The terrifying truth about legendary poisoner Giulia Tofana

There's a belief that poison is a woman's murder weapon of choice. No one exemplifies that more than Giulia Tofana, the legendary poisoner of the 17th century.

Not much is known about Tofana. No portrait of her exists. But one thing historians know about her is her invention of a deadly concoction called Aqua Tofana. Medium wrote Tofana owned a makeup business, bringing her into contact with hundreds of women, many of whom suffered in arranged marriages and couldn't secure a divorce to leave their husbands. It didn't matter if their husbands hit them, belittled them, or cheated on them; women during that time had no recourse to leave a terrible marriages and be free. Tofana offered them a solution.

According to The Lineup, Tofana was probably born in Palermo, Italy in the 1600s. She was a widow herself and worked with her daughter in an apothecary where they mixed makeup. Women, desperate to leave horrible marriages, sought her help. The Tofanas mixed deadly substances like belladonna, arsenic, and lead to create Aqua Tofana. They distributed the toxins in two ways: in powdered makeup and in small vials imprinted with the image of St. Nicholas of Bari. These two things looked inconspicuous enough to sit on a dressing table with no one the wiser. (According to legend, St. Nicholas, Blossom says, helped young girls pay for their marriage dowries.)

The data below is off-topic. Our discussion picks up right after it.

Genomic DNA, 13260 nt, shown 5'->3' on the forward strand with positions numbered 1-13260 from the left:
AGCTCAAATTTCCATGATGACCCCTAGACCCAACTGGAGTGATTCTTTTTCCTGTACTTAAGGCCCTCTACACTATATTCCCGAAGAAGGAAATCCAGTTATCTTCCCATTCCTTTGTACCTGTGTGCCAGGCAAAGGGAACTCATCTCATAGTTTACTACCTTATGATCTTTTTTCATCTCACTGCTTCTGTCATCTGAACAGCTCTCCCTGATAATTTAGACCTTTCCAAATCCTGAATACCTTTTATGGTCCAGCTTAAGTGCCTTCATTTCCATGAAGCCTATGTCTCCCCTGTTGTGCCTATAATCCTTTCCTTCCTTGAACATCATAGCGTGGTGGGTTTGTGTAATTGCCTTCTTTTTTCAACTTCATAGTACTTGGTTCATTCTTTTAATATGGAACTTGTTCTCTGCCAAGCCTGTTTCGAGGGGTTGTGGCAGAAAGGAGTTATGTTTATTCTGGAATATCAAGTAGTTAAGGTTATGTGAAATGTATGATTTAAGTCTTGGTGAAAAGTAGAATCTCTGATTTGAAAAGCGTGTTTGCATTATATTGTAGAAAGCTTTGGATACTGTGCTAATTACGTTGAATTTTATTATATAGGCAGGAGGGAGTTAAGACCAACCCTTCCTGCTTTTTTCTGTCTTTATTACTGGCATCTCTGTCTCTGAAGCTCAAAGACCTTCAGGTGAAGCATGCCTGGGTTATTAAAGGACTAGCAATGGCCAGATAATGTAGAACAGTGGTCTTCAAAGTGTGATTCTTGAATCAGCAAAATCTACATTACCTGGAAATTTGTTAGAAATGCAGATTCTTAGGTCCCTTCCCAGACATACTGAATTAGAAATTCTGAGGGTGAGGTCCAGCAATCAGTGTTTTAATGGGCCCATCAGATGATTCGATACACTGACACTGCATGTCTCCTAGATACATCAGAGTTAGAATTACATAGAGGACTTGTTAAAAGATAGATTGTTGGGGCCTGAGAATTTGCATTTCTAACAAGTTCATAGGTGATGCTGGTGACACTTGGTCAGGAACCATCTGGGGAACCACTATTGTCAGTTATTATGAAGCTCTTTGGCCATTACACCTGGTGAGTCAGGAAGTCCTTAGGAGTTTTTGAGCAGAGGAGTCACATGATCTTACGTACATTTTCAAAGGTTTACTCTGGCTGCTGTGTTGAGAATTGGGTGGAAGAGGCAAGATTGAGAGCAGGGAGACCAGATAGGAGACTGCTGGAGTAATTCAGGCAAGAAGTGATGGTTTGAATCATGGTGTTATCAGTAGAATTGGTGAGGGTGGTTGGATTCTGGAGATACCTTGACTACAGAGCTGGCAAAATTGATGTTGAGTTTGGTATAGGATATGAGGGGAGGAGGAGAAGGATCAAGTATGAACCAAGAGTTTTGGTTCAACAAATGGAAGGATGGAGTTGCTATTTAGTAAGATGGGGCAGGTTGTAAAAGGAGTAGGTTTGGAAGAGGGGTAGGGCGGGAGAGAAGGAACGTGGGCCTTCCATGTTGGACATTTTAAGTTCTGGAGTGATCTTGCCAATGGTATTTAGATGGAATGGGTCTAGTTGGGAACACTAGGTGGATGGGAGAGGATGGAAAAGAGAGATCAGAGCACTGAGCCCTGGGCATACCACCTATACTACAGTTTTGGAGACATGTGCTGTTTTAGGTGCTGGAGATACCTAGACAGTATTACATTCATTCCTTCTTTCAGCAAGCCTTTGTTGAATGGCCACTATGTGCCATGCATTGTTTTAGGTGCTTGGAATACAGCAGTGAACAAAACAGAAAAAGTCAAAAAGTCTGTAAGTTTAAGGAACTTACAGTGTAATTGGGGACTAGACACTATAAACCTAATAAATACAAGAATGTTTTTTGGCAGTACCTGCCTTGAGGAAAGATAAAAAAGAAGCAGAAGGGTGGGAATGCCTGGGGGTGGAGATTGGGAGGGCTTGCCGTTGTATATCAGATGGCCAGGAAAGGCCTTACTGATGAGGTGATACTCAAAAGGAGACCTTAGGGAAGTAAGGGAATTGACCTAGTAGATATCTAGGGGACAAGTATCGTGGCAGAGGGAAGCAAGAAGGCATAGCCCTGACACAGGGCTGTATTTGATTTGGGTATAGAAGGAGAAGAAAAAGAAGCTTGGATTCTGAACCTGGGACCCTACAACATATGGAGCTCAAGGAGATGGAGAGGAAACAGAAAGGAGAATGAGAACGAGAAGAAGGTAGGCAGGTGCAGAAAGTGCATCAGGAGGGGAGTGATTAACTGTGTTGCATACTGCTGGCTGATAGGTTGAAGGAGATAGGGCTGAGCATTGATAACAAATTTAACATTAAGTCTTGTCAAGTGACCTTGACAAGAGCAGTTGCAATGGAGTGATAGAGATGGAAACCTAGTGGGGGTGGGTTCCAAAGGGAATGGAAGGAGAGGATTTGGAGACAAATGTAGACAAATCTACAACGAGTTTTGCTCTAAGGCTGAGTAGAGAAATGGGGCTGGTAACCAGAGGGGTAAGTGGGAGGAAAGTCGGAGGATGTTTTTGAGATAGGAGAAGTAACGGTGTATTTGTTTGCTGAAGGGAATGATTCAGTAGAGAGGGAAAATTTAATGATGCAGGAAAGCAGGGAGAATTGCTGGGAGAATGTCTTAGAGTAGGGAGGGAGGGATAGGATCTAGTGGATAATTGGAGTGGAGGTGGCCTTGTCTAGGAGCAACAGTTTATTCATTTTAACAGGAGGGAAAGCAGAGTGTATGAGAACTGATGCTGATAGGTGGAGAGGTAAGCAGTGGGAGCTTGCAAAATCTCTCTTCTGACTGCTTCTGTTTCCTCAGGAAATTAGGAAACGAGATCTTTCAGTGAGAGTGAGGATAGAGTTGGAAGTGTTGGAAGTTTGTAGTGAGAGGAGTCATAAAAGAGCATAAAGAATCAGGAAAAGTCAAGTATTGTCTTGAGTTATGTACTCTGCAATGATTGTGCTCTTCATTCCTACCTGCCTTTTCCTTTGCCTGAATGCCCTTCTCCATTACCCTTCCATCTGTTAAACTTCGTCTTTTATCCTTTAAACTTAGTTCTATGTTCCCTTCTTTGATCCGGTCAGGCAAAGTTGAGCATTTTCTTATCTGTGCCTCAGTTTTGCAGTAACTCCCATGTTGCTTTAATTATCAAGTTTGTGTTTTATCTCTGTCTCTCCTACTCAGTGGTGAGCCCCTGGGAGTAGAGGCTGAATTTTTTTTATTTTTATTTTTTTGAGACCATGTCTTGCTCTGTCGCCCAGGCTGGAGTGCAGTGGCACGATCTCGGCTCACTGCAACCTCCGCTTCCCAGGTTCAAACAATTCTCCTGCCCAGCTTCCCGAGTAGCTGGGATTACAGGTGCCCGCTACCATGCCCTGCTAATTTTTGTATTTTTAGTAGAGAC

Look for St. Nicholas on the package

Tofana's business boomed. The Lineup reported Aqua Tofana was responsible for at least 600 deaths between 1633 to 1651. Aqua Tofana was so potent that when dropped onto food, the victim could neither smell or taste the poison. One drop weakened the victim, causing cold-like symptoms. They would get worse with the second and third doses. The fourth time they ingested Aqua Tofana, they died. It left no trace in the bloodstream, so women were free to act the grieving widow and get their life back.

Life was good until one of her clients got cold feet, explained Medium. She bought Aqua Tofana and put it in her husband's soup, but after a change of heart she begged her husband not to eat it. She told Roman authorities that she bought the poison from Tofana. Tofana fled Rome and hid in a church, where she was givenĀ  sanctuary. But rumors started circulating that Aqua Tofana made its way through Rome's water supply. A mob stormed the church and grabbed her. The authorities tortured Tofana until she confessed. On July 1659, Tofana, her daughter, and three employees were executed.

Aqua Tofana's fame spread far beyond Tofana's life. Mozart even claimed on his death bed it was poison that killed him. Tofana helped women trapped in marriages and in the end they turned on her and made her one of the most infamous poisoners in history.